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The Post Review

by Charles Trapunski
3.5 out of 5 stars

The Post has the best ensemble cast of a film for a movie released in the last year. Let’s start at the top with Meryl Streep as Katherine Graham and Tom Hanks as Ben Bradlee. The movie feels like it brings its audience in with two of the biggest stars in the world and the greatest actors of our time, but it’s actully the supporting players that come to shine in the Steven Spielberg film.

Matthew Rhys is great as Daniel Ellsberg, the mole that released the Pentagon Papers. Sarah Paulson is equally great in what could have been the thankless role of Ben Bradlee’s wife, Tony. Tracy Letts makes it Three for Three in the slight antagonist role of Fritz Bebee. Carrie Coon does what she can in limited screen time as Meg Greenfield, although the real-life husband and wife don’t get much interaction. Former comedy pairing Bob Odenkrik and David Cross make for an interesting duo as serious journalits Ben Bagdikian and Howard Simons, but Odenkirk has the meatier role, and expands on his surprise appearance in The Disaster Artist (and his starring role on Better Call Saul), in a sort of funny-serious part.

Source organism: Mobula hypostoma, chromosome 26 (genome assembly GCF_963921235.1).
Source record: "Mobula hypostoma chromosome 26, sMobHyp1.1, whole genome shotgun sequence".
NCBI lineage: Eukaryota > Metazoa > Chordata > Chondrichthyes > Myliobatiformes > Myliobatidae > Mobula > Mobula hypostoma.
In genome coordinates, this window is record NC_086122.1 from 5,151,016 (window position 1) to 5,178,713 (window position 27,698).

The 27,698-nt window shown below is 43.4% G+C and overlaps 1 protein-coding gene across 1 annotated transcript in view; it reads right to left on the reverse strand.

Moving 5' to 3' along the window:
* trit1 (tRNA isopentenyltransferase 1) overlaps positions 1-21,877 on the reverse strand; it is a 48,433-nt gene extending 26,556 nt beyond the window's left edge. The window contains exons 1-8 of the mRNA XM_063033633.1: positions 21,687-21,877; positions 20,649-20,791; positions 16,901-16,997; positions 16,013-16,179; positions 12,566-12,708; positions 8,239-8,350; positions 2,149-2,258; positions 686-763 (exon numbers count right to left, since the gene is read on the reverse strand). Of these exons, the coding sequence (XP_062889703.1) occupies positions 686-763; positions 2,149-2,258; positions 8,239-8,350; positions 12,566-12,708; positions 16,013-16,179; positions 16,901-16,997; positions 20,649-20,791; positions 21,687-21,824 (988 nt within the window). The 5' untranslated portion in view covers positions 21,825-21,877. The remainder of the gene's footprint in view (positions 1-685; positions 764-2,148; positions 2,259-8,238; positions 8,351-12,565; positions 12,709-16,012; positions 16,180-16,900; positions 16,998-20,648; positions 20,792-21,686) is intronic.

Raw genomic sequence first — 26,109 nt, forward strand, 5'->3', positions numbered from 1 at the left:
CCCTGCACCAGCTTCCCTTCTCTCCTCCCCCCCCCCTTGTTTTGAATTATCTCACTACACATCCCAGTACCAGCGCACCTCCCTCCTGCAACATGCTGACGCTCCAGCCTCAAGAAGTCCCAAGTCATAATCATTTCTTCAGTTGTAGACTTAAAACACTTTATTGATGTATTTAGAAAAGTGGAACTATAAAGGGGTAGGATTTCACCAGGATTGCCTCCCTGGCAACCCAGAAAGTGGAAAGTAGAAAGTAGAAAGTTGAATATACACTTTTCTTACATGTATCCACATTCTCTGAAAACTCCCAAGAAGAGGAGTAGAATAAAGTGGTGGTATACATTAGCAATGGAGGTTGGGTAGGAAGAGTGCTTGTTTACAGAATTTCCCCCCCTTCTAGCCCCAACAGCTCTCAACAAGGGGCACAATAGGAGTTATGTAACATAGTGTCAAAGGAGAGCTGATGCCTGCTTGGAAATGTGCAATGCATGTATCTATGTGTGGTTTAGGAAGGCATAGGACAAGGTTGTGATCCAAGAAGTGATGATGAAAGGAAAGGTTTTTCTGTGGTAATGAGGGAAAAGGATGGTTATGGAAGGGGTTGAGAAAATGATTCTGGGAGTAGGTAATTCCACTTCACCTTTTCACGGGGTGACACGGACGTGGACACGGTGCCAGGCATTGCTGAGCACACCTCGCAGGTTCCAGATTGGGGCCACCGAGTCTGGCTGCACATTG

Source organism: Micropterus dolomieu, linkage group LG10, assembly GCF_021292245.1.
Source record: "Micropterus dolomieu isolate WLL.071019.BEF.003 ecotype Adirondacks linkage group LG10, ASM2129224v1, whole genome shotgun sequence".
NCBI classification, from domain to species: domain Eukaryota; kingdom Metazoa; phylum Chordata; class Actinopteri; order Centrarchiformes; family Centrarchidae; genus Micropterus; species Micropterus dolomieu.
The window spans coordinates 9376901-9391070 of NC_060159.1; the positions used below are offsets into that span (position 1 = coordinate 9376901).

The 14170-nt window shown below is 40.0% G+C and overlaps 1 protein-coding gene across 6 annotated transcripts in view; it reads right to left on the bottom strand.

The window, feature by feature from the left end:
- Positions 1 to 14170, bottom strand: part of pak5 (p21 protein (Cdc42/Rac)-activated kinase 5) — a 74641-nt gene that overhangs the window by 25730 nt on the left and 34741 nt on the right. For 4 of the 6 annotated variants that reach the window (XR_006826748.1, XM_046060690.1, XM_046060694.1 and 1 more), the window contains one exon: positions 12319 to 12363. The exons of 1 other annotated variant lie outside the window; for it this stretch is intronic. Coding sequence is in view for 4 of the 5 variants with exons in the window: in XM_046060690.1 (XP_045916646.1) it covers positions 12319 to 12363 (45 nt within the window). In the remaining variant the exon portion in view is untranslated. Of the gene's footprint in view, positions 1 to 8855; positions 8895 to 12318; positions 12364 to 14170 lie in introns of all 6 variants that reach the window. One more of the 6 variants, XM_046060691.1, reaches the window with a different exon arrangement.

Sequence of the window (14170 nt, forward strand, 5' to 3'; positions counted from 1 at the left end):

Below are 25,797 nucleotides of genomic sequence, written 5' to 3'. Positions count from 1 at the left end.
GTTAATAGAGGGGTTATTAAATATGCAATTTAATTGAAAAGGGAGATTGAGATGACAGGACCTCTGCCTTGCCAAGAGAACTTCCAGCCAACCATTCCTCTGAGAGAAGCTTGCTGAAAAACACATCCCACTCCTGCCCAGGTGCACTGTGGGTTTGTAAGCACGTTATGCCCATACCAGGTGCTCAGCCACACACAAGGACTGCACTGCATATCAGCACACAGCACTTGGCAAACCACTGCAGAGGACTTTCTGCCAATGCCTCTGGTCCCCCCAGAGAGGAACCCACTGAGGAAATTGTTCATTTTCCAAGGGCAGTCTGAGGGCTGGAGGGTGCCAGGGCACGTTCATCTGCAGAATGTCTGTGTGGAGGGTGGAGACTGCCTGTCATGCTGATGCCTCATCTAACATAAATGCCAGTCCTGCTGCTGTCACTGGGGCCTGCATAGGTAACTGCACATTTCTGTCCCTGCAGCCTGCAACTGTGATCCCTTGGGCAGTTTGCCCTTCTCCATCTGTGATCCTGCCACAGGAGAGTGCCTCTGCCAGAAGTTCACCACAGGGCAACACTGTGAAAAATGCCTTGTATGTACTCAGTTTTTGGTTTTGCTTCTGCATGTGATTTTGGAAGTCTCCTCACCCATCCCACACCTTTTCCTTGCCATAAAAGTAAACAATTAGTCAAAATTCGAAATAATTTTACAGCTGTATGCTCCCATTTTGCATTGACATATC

Jessie Mueller makes her first movie role a memorable one as society columnist Judith Martin (yes, better known as Miss Manners), who gets in some good lines about an attempt to report on Richard Nixon’s daughter’s wedding (but, unfortunately, doesn’t sing). Jesse Plemons plays the straight-laced lawyer of The Washington Post, Zach Woods is a different straight-laced lawyer. Bradley Whitford does some walking and talking (yes, same co-writer as The West Wing) as semi-villainous Arthur Parsons. Bruce Greenwood plays an American leader yet again as Robert McNamara. Michael Stuhlbarg is almost unrecognizable as Abe Rosenthal, Alison Brie does very little as Meryl Streep’s daughter Lally, and the movie benefits from all of their contributions and makes for a decent watch about corruption, power and cover-ups in the age of Richard Nixon (and, one speculates, about Donald Trump).

Spielberg offers some flourishes in his grand sweeping shots, and shows comfort in working with usual cinematographer Janusz Kamiński and maestro composer John Williams. Feeling at home is a welcome respite from what is at times a stilted script and inert action.

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